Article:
• Deleting the compromised files and replacing them with the correct versions
  • Ensuring secure permissions across directories and files

That must be followed immediately by:

  1. Changing the WordPress admin password
  2. Changing the Cpanel / Plesk / Hsphere administrator password
  3. Changing the FTP access password
  4. Deleting any “extra” FTP or User accounts that may have been added to provide easy future access for the hackers

Core File Compromises

If the /wp-config.php has been altered in any way, it is wise to reset the WordPress Database User password and add the new password to the /wp-config.php file. This can be done through the Admin Control Panel access to MySQL Database management. In the case of Cpanel, it’s very easy to change the MySQL password.

WordPress Security Implementation

Securing your WordPress business site is a mission-critical risk management strategy. I am able to;

  • Install the most appropriate WordPress website security application/s
  • Configure the site to give you the best possible protection from hacking attempts
  • Enforce strong passwords
  • Block illicit brute force login attempts
  • Block access from troublesome geographic regions (China, Russia etc)
  • Secure the Admin access
  • Daily scans for malicious code
  • Etc…

Attacks are primarily initiated in Russia, Poland, Germany and India. Generally speaking, it’s easy to minimise the potential threat with an hour of proactive efforts! Bearing in mind that often, attackers use a VPN to fake their location…

As always – an ounce of prevention is better than a pound of cure!

How to Secure WP

Several basic items need to be addressed as part of securing your WordPress installation.

#1 – A Secure WordPress User ID

The default User ID is “admin” and you should NEVER use that on your site. If you do, it immediately means 50% of the “site access” details are known – Mr Hacker only needs the password now..

A secure User ID contains a minimum of 10 characters containing a mix of the upper and lower case including numeric and special character variations e.g.;  #The_Boss#

In addition, you should then assign a User “nickname” that gives no clue as to the real Admin User ID (should you use the account to publish any pages or posts.

For example, if the Admin ID was “#The_Boss#” then using “Admin” as the nickname may prove to be an effective element of confusion… In addition to that, Wordfence allows you to immediately block anyone trying to log in with any specified user names…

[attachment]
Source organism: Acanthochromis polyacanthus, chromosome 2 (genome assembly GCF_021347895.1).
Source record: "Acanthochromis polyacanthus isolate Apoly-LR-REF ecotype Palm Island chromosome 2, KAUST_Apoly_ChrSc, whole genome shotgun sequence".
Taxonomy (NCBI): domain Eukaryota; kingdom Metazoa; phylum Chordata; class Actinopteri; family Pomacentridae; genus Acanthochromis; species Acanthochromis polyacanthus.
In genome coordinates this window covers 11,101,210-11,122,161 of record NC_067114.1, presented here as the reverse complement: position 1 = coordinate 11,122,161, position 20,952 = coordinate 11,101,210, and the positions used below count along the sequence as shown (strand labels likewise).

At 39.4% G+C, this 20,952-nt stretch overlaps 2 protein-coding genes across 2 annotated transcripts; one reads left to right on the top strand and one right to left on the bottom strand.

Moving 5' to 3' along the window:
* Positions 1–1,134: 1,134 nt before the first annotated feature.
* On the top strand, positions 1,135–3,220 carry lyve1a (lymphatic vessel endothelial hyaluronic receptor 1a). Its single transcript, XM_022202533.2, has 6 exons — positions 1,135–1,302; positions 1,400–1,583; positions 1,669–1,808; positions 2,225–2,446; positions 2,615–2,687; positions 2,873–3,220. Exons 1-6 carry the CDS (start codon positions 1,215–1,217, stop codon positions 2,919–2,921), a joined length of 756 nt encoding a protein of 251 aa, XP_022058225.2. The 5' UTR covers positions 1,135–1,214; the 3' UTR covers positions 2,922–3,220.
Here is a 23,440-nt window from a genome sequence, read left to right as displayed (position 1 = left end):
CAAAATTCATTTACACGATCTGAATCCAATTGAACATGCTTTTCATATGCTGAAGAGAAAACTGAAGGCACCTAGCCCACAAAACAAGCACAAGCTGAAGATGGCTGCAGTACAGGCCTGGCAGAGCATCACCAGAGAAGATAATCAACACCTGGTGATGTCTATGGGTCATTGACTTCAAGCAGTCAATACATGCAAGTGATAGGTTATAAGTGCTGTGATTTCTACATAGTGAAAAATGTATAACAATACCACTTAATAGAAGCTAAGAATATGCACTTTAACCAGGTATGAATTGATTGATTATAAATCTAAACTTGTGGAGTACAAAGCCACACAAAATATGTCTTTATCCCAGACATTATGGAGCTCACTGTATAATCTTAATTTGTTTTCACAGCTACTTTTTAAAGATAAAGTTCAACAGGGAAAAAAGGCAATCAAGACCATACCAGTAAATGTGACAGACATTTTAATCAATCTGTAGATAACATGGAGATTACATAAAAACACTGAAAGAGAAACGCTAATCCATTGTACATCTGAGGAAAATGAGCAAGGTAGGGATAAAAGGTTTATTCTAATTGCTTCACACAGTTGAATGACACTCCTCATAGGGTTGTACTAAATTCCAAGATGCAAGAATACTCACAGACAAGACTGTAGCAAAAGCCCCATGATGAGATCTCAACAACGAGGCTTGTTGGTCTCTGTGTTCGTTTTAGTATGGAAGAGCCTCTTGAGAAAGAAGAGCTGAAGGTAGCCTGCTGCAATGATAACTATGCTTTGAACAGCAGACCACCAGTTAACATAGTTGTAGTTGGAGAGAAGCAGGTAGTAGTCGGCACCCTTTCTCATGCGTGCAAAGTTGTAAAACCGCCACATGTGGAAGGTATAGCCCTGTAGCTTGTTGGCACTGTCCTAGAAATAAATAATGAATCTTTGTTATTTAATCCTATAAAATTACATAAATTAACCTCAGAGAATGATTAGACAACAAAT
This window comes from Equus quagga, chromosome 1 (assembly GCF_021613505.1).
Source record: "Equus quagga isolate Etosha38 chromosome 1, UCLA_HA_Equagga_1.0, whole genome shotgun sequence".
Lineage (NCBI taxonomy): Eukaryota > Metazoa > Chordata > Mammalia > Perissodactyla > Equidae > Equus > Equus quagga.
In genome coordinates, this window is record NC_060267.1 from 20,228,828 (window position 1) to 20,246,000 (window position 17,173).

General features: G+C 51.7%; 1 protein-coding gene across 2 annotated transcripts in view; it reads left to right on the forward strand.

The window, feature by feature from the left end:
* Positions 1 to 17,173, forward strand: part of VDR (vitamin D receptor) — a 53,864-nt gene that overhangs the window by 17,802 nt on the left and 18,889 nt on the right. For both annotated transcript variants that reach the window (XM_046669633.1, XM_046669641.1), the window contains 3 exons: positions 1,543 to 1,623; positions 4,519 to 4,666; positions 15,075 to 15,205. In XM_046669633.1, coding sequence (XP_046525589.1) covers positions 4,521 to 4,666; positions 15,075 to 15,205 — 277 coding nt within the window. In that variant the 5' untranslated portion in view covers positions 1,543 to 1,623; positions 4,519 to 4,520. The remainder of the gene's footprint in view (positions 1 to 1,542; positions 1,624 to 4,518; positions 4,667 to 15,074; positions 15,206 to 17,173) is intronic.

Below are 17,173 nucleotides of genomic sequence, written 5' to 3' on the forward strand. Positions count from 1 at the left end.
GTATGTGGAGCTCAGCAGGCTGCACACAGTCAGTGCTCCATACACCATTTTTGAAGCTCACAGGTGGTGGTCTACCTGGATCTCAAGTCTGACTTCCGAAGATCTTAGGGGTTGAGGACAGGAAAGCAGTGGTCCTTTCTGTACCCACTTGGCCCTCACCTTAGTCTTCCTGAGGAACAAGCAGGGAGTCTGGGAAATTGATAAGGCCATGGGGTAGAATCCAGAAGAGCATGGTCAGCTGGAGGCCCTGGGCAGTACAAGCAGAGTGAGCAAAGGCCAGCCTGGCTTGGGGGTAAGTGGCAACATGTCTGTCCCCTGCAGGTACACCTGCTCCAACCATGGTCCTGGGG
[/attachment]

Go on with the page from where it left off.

#2 – Securing your passwords

Most people foolishly use a password related to their life in some guessable way. Phone numbers, wife’s name, child’s name, dog’s name etc… A little bit of research, a bit of trial and error on the part of a smart hacker or competitor and your site is wide-open!

A secure password contains a minimum of 10-12 characters containing a mix of the upper and lower case including numeric and special character variations e.g.;  #4X~bEwr$5$F

There are several websites specialising in secure password generation…


Always USE one of them if you are short of inspiration!

WordPress Security Plugins

A properly implemented WordPress security plugin will divert the majority of hackers’ efforts – specifically the bot-based ones! In the less likely event that a human-authored attack is made, it is easy to have basic but robust barriers in place that increase the probability of the hacker giving up and going in search of a softer target. Time is money…

Wordfence or Block Bad Queries with Limit Login Attempts are my preferred security plugins because they are robust and reliable, easy to configure and cover the most important areas of vulnerability. I may also add plugins to;

  • Block XML-RPC
  • Block REST API

These contribute negatively to your website’s online profile and consequently have a negative impact on rankings. Eliminate this easily;

  • Don’t allow user registration unless it’s necessary!
  • Don’t allow comments OR trackbacks on pages!
  • Close comments on posts after 2 – 4 weeks!
  • Don’t allow trackbacks on posts!

Installing and configuring WP Zero Spam is not at all difficult and it effectively screens out the worst of the comment spam garbage!

Maintaining WordPress core files, plugins and themes

It is crucial that you install WordPress and plugin upgrades in a timely fashion. Whenever a security breach or exploit occurs, fixes are quickly put in place. However, word of the exploited vulnerability quickly circulates amongst the hacking community, and fresh targets are sought.

Use the “Auto-enable updates” setting in WordPress / Plugins to ensure timely updates are done automatically and the latest version is installed!

Wordfence security scans also ensure you are notified immediately when WordPress or plugin upgrades are released AND if plugins are obsolete and/or abandoned, or removed from the WP repository.

WP Technical Support services are at your disposal, all you have to do is ask!

Last Updated 6 months ago by Ben Kemp